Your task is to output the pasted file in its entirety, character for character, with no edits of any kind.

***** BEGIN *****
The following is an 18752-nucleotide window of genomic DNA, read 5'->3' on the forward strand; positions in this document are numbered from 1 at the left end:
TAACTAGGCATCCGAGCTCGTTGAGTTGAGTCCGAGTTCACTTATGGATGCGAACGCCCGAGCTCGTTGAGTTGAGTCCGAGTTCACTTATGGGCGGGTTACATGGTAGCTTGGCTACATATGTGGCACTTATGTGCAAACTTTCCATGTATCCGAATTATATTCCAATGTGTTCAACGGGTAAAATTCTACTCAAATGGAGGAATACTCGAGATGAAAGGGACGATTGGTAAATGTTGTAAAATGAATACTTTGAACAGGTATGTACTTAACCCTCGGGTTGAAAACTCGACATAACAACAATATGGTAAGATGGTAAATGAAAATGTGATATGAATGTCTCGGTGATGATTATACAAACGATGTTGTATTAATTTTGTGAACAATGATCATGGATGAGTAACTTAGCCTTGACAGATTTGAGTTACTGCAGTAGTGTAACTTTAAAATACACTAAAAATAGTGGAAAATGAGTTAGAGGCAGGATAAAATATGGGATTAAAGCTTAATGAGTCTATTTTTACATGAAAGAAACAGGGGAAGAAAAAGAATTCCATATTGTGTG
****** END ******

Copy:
The following is an 18752-nucleotide window of genomic DNA, read 5'->3' on the forward strand; positions in this document are numbered from 1 at the left end:
TAACTAGGCATCCGAGCTCGTTGAGTTGAGTCCGAGTTCACTTATGGATGCGAACGCCCGAGCTCGTTGAGTTGAGTCCGAGTTCACTTATGGGCGGGTTACATGGTAGCTTGGCTACATATGTGGCACTTATGTGCAAACTTTCCATGTATCCGAATTATATTCCAATGTGTTCAACGGGTAAAATTCTACTCAAATGGAGGAATACTCGAGATGAAAGGGACGATTGGTAAATGTTGTAAAATGAATACTTTGAACAGGTATGTACTTAACCCTCGGGTTGAAAACTCGACATAACAACAATATGGTAAGATGGTAAATGAAAATGTGATATGAATGTCTCGGTGATGATTATACAAACGATGTTGTATTAATTTTGTGAACAATGATCATGGATGAGTAACTTAGCCTTGACAGATTTGAGTTACTGCAGTAGTGTAACTTTAAAATACACTAAAAATAGTGGAAAATGAGTTAGAGGCAGGATAAAATATGGGATTAAAGCTTAATGAGTCTATTTTTACATGAAAGAAACAGGGGAAGAAAAAGAATTCCATATTGTGTG